As long as you use your WordPress site in a simple way, it works perfectly. It gives you different types of errors when you want to add additional functionality and 3rd party scripts. In our previous article, we have explained the issues with WP-Cron when using Cloudflare. Likewise, CORS errors are another popular WordPress error that many users struggle to fix.

How to fix CORS errors in WordPress?

What is CORS?

CORS stands for Cross-Origin Resource Sharing. By default, web browsers allow all requests originating from the same server using the same-origin security policy. Here’s a precise definition of the same-origin policy from Wikipedia:

According to the policy, web browsers allow scripts contained in the first webpage to access data in the second webpage, but only if the two webpages have the same origin. –Wikipedia

Now you can easily understand the purpose of cross domain. It allows you to successfully load scripts and other resources from another domain or server. Below is a nice picture from MDN explaining the concept of same-origin and cross-origin requests.

CORS example and viewing errors


Suppose you are opening a page https://site1.com/page1 which has embedded JavaScript and calling it from https://site2.com/page2. CORS will tell the browser whether site 1 allows cross-origin requests from site 2. Otherwise, the browser will block the request and display a CORS related error in the console.

The best example of CORS is using ad scripts from third-party domains on your website. Browsers like Chrome, Firefox, Safari, and Edge will block ad scripts if you don’t allow CORS on your server. When you see no ads or any other output loaded on the page, right click on the page and select the “Inspect” option. This will open your browser’s developer console and go to the “Console” section.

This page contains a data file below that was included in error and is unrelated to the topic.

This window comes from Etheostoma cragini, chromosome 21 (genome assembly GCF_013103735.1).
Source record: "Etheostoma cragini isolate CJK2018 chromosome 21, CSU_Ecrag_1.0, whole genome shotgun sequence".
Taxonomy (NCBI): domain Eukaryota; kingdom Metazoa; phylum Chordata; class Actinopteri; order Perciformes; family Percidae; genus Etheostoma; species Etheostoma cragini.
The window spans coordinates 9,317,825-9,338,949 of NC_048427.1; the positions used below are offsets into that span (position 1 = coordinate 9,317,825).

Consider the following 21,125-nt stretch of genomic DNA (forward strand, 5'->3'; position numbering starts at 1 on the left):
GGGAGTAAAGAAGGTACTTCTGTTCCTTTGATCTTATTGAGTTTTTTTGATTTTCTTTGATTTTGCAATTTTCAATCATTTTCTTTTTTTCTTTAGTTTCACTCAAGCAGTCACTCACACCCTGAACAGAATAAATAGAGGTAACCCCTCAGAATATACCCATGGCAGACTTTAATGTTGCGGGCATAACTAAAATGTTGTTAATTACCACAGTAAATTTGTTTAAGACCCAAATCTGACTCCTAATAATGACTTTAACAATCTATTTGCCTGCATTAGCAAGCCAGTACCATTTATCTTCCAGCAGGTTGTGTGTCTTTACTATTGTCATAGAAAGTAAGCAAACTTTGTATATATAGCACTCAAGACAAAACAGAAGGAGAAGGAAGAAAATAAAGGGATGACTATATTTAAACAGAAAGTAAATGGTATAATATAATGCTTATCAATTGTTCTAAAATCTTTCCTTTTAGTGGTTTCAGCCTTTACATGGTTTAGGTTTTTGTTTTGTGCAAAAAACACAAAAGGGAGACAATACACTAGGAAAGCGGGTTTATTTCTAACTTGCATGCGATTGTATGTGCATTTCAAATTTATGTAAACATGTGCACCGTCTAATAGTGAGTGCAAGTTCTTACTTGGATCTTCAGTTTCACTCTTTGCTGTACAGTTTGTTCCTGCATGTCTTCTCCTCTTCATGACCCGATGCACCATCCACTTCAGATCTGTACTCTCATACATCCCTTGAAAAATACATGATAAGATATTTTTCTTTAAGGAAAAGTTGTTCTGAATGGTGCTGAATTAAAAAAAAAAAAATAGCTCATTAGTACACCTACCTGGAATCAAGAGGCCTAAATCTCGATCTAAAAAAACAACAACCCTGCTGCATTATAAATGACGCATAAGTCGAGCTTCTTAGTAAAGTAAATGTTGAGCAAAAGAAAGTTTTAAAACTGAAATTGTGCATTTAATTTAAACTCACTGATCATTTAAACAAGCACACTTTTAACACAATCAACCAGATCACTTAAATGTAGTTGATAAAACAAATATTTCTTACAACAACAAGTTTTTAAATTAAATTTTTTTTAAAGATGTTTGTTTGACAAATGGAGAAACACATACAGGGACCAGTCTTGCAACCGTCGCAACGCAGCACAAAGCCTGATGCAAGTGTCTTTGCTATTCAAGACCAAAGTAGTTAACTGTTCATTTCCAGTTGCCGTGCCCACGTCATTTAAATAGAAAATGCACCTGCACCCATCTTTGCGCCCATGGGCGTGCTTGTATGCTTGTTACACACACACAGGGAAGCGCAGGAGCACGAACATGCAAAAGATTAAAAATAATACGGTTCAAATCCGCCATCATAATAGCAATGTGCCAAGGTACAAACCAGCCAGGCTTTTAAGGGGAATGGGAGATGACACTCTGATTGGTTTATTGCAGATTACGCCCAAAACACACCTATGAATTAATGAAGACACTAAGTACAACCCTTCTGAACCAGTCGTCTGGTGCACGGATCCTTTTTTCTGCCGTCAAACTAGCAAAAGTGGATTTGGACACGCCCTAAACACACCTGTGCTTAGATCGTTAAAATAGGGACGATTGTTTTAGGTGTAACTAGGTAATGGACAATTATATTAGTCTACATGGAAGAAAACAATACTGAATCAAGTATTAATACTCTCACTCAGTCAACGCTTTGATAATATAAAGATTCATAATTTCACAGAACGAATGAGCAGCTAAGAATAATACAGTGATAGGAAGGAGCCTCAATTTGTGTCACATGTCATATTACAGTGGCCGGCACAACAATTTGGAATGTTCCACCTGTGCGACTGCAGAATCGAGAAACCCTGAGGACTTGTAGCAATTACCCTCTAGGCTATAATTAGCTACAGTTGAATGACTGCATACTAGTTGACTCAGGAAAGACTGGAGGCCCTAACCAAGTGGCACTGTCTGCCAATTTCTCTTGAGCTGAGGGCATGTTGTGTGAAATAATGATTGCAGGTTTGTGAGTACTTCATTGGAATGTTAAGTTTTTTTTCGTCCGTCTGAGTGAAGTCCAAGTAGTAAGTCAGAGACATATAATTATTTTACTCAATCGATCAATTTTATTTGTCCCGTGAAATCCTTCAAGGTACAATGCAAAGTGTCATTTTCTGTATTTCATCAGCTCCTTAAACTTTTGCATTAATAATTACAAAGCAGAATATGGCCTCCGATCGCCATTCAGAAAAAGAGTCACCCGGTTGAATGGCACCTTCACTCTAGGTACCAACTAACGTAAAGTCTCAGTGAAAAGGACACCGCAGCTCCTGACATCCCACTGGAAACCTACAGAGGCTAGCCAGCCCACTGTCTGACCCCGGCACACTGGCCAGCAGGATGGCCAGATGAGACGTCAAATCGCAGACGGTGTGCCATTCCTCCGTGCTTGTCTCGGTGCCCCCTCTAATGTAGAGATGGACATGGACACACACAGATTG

You will see different types of errors showing a 403, 401 status code, or an error with no status code. For example, here is the console error shown in Google Chrome, which clearly states “Access to XMLHttpRequest at ‘…’ from origin ‘…..’ has been blocked by CORS policy”. You can also see the reason next to the error stating “The ‘Access-Control-Allow-Origin’ header has a value ‘…..’ that is not equal to the supplied origin.”

Fix CORS errors in WordPress

Now you understand what CORS is and how to find related errors in the browser console. The next step is to fix the errors so that your page loads on the browser without any errors. In simple terms, you have to add the following code in your .htaccess file to allow cross-origin resource sharing on your server.

Access-Control-Allow-Origin: *
Depending on the scenario, you can achieve this in three different ways.

  1. Allow all sites
    This is the most common way to allow CORS. If you want to allow any 3rd party server requests on your site, add the following code in your htaccess file. * is used as a wildcard to allow any third-party domain.

Header set Access-Control-Allow-Origin: *

  1. Allow specific domains
    The above method is not recommended as any hijacker can inject malicious script files on your website and cause trouble. The right thing to do is to only allow cross-origin resource sharing from the domains you need. You can replace * with the name of the domain like this:

Header set Access-Control-Allow-Origin: https://site2.com
Unfortunately, it’s not easy because you need server-side encoding to validate the domains allowed in the header access control. Therefore, many WordPress users use option #1 as it does not require any additional coding.

  1. Allow specific files from all servers
    The last option is to limit the types of files you want to allow from third-party servers. To do this, you can use the following code to indicate what file types are allowed in the htaccess file.

Header set Access-Control-Allow-Origin: *
This code will allow PNG images, CSS and JS files from any server. You can add fonts and other image file types to allow them to be used in CORS.

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